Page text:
On January 10, 2017

Research Results: St. Louis America’s Center Visitor Intercept Survey

What makes St. Louis an attractive place to visit?  For meeting attendees at three major conferences held at the America’s Center Convention Complex in 2016, the most common response volunteered was the friendliness of St. Louisans.  Research results about Midwestern friendliness might be taken for granted by most of us who live and work here, but it’s a big deal for visitors – a key ingredient in the overall satisfaction that convention-goers feel about their meeting experience.

The challenge for St. Louis is to capture the opinions of visitors about their experience here – and then let others hear their stories.  Interviewing conference-goers in the middle of their conference – catching them walking to their next meeting or on their way to a great St. Louis restaurant, and asking them for 3 minutes of their time – is a way to get some truly authentic feedback.  And most meeting attendees are happy to talk about their experience: it’s fresh on their minds and they’re flattered to be asked.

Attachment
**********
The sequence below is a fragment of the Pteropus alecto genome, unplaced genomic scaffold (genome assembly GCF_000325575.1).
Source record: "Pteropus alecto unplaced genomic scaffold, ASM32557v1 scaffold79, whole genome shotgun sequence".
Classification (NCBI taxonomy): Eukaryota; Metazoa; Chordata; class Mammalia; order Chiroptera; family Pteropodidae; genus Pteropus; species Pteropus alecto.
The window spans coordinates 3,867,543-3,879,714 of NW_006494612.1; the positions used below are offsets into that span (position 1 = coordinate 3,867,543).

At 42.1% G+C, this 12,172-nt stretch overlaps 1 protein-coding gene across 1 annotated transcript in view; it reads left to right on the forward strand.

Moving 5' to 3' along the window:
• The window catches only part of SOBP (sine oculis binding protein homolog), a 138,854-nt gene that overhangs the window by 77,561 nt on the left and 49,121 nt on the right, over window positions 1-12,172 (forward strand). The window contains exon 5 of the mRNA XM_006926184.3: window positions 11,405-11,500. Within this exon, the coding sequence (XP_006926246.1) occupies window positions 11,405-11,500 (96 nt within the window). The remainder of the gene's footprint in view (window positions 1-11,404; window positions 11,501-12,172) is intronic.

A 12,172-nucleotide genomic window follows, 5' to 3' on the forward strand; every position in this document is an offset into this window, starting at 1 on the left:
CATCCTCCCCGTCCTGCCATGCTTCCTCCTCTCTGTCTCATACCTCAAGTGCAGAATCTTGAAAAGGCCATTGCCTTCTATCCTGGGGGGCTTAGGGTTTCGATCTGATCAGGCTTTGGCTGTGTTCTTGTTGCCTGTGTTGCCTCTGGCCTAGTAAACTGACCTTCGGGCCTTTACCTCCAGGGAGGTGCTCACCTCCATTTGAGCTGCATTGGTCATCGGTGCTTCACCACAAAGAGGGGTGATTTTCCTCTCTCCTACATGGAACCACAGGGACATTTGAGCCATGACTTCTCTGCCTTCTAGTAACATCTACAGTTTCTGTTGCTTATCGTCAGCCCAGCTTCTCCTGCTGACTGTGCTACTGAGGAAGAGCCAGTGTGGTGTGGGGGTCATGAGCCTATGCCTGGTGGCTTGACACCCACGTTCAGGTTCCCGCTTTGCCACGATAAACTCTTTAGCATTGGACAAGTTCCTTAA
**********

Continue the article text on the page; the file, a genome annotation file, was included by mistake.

Stakeholder Insights, the marketing research firm engaged by America’s Center to conduct this experience mapping study, in fact completed over 500 interviews from which to learn how visitors perceive their meeting experience in our city.  The research also provided America’s Center with valuable insights about how they might strengthen that experience for future conferences.

St. Louis has a history of not tooting its own horn enough.  Through customer experience mapping, America’s Center Convention Complex can tell a powerful story – or more correctly, have its customers tell that story. Kitty Ratcliffe, President of Explore St. Louis (formerly known as the St. Louis Convention and Visitors Commission or  CVC), shared in the St. Louis Business Journal that 55% of survey respondents said visiting St. Louis had caused their perceptions of St. Louis to be more positive. “Getting people here so they can see this community for themselves helps us to counteract the perceptions that may have been formed.”

  • By Sandy Dye  0 Comments   

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